I found a sub-folder in my laptop's big mess of writing folders that contained a tiny snippet of text - an idea I'd jotted down at some stage. It was dated early 2004 and the Word doc in contained no more than:
Today I have been alive a little over an hour. The sea is very blue outside the window of my bedroom, which makes up most of one side of the room. The bed sheets are white and crisp, and they feel good.It was an odd thing to find in 2013 - particularly as Shemlan - A Deadly Tragedy starts:
Jason Hartmoor has been alive a little over an hour. He has recovered from his recurring nightmare and turned the damp side of his pillow to face the mattress. He lies, luxuriating in the bright light streaming through the window overlooking the sea. It takes up most of the length of the room. The bed sheets are white and crisp. Every opening of the eyes is a bonus, a thrill of pleasure. Sometimes he tries to stave off sleep, lying and fighting exhaustion until the early hours. It is becoming increasingly hard to push back the darkness. These days he’s lucky to hold out beyond midnight.The idea seems to have stuck around, no?
The concept of MECAS - the Middle East Centre for Arab Studies - has long fascinated me. Somewhere up there in the Chouf mountains above Beirut was a building that had for thirty years housed the Foreign and Commonwealth Office Arabic language school - known to the Lebanese as the British Spy School. Founded by Bertram Thomas, disgraced by George Blake, (taken from Shemlan and arrested as a Soviet double agent) and closed by the Lebanese Civil War, MECAS is an enigma and a minor marvel to me.
The idea of setting a spy thriller around someone who had studied at the school - around the school itself - had long nagged at me. I bought books about the school and sought out memoirs written by people who had studied there, life-long diplomats like Ivor Lucas, whose self-published memoir of his career was to inform Jason Hartmoor's mostly unremarkable diplomatic existence. Eventually, on a misty, rainy spring morning, I travelled up into the mountains with pal Maha and we tottered around the dripping village of Shemlan looking for the school. Or rather Maha tottered, wearing her usual mad heels and complaining that I was responsible for ruining her McQueens as we squelched around.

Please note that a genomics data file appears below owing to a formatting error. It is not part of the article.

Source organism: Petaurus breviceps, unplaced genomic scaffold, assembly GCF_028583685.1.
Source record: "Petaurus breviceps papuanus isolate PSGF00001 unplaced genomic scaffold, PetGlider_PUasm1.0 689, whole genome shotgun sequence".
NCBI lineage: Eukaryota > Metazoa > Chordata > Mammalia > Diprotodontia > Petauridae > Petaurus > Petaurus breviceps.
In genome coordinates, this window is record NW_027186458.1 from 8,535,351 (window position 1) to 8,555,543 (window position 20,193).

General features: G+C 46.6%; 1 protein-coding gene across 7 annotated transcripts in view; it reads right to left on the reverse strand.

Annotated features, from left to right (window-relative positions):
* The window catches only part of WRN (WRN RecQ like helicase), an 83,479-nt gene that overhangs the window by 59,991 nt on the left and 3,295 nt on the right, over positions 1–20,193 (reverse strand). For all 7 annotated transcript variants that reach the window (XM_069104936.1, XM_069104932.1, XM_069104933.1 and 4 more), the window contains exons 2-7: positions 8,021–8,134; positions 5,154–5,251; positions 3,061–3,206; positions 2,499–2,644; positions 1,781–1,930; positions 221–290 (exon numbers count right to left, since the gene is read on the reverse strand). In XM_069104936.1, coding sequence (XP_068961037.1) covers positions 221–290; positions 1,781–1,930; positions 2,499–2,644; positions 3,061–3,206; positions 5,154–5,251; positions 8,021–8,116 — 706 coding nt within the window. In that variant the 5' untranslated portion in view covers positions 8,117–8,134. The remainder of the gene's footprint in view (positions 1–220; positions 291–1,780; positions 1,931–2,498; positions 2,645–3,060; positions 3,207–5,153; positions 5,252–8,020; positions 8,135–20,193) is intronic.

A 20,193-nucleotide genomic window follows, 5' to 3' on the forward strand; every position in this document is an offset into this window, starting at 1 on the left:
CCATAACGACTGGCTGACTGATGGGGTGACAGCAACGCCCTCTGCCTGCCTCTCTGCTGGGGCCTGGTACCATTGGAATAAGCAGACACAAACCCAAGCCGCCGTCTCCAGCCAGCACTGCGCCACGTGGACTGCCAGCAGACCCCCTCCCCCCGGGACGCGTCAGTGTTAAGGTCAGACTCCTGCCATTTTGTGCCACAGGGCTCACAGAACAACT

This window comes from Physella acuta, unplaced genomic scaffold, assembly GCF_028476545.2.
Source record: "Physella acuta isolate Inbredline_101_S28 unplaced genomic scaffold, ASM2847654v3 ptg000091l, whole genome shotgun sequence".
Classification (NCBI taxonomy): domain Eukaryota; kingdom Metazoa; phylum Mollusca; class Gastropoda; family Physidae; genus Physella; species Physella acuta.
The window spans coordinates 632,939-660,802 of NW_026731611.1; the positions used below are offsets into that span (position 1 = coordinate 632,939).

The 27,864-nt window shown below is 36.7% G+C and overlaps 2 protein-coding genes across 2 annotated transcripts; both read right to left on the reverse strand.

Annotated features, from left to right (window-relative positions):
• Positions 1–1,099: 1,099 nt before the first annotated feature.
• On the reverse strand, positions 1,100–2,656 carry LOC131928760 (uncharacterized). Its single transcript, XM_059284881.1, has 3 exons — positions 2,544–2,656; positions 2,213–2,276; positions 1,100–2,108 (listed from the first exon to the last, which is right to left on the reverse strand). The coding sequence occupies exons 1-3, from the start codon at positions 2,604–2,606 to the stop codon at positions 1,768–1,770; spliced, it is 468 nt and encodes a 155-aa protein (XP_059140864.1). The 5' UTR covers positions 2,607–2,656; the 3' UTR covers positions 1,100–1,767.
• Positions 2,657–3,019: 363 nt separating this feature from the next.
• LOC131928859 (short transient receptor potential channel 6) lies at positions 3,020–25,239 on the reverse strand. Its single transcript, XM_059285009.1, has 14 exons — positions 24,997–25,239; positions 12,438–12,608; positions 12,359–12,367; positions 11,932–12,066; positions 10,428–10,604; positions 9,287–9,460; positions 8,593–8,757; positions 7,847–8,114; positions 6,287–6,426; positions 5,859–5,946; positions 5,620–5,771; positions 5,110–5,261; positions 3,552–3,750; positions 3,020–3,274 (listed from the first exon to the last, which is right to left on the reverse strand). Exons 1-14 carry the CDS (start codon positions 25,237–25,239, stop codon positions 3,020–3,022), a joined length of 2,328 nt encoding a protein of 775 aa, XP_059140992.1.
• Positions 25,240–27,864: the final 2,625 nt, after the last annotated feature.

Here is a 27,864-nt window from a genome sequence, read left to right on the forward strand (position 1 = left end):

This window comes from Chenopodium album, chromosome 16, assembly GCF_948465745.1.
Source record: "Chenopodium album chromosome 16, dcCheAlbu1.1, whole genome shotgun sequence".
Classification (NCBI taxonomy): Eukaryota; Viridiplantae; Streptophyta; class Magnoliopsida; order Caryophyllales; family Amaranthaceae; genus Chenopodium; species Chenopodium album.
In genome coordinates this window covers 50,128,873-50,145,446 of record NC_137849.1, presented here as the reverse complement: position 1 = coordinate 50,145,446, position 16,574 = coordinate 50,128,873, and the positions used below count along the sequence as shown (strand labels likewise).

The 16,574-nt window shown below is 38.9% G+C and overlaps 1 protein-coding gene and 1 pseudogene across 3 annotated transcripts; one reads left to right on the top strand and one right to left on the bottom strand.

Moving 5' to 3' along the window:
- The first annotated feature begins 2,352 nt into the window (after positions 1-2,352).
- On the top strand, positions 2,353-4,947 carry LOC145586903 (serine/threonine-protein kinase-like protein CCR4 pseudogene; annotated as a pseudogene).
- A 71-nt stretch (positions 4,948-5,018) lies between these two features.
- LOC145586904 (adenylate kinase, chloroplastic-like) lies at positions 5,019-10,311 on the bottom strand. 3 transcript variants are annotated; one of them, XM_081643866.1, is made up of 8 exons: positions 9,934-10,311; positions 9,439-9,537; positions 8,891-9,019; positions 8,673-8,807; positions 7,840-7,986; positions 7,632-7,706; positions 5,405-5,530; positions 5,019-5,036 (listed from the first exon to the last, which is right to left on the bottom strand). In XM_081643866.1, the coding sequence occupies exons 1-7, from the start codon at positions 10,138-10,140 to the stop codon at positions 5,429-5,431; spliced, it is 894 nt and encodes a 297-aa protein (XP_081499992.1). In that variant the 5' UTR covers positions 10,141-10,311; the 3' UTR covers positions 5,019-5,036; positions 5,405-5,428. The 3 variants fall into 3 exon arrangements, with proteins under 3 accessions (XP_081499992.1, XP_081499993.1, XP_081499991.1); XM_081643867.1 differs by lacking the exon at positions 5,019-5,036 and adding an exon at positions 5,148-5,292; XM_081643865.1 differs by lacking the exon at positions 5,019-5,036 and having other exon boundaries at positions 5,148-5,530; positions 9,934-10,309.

She found my comment about how she should have worn trainers unhelpful for some reason.
The locals didn't think much of being asked about the spy school by some Egyptian chick with a camera-toting Brit old enough to be her dad in tow. But we eventually tracked it down. I've been back to Shemlan a few times now - the village is lovely and the Cliff House restaurant an absolute delight that is alone worth the journey up from Beirut. It's odd how all roads lead to Shemlan - pal Dania 'Summer Blast' Al Kadi hails from the next village, as did a lady present at the recent How To Write A Book workshop I did for the Hunna writer's club (the How To Publish A Book one is at Dubai's Dar Al Adab on the 2nd November). Choueifat is just down the road, the home of the school that brought Sarah out to the UAE first in 1988. And Shemlan was home to Philip Hitti, the author of 'History of the Arabs' - a book I have long revered.
I had actually started writing Shemlan just before I published Olives - A Violent Romance. The book was shelved, paused about halfway through, while I got publishing Olives and Beirut out of my system. Originally called Hartmoor, the title was quickly changed when I discovered Sarah Ferguson's 'planned' historical novel of the same name was scheduled to publish in 2015. Having sent Beirut bobbing into the wide open sea last year, I took up the reins on Shemlan again earlier this year and finished the novel in a mad burst of frenetic activity, pumped on death metal and alternately smacked down by Arvo Pärt like a twisted druggie shredded by a mouthful of French Blues chased down with slugs of chilled vodka and warm dark rum.
And just in case you're interested, yes - I do know precisely what that feels like...
The story of Shemlan was, from an early stage, fated to travel to Estonia. We went to Tallinn for a magical week a couple of years back and I dragged Sarah across town to the British Embassy so I could photograph it for use in the book later - as it turns out, Lynch never does go to the Embassy to fall out with the ambassador in the final version of the book and so I didn't need the Embassy at all, but you can never be too careful.
Sadly, the other major location for Shemlan was Aleppo and the marvellous C14th Ottoman souk has been destroyed. In the overall devastation the last two years have brought, the loss is a small one, I know.
An odd footnote of interest to absolutely nobody but me is that the Urfalees church of St George's in Aleppo was somewhere you could still hear very early plainchant - the root of all European music lived on in the preserved practice of the Urfalees community. I use the past tense only because I don't know if it - and they - are still there. The little green orthodox church (Estonia is the most secular country in Europe - you don't get a lot of working churches there!) down by the port in Tallinn is also somewhere you can hear Estonian Orthodox singing, a rare and beautiful sound that is not only similar to the haunting echoes of Aleppo, but also the inspiration for Pärt's sparse, spine-tingling music. And it was to the aching soundscape of his 'Fur Alina' I finished writing Shemlan.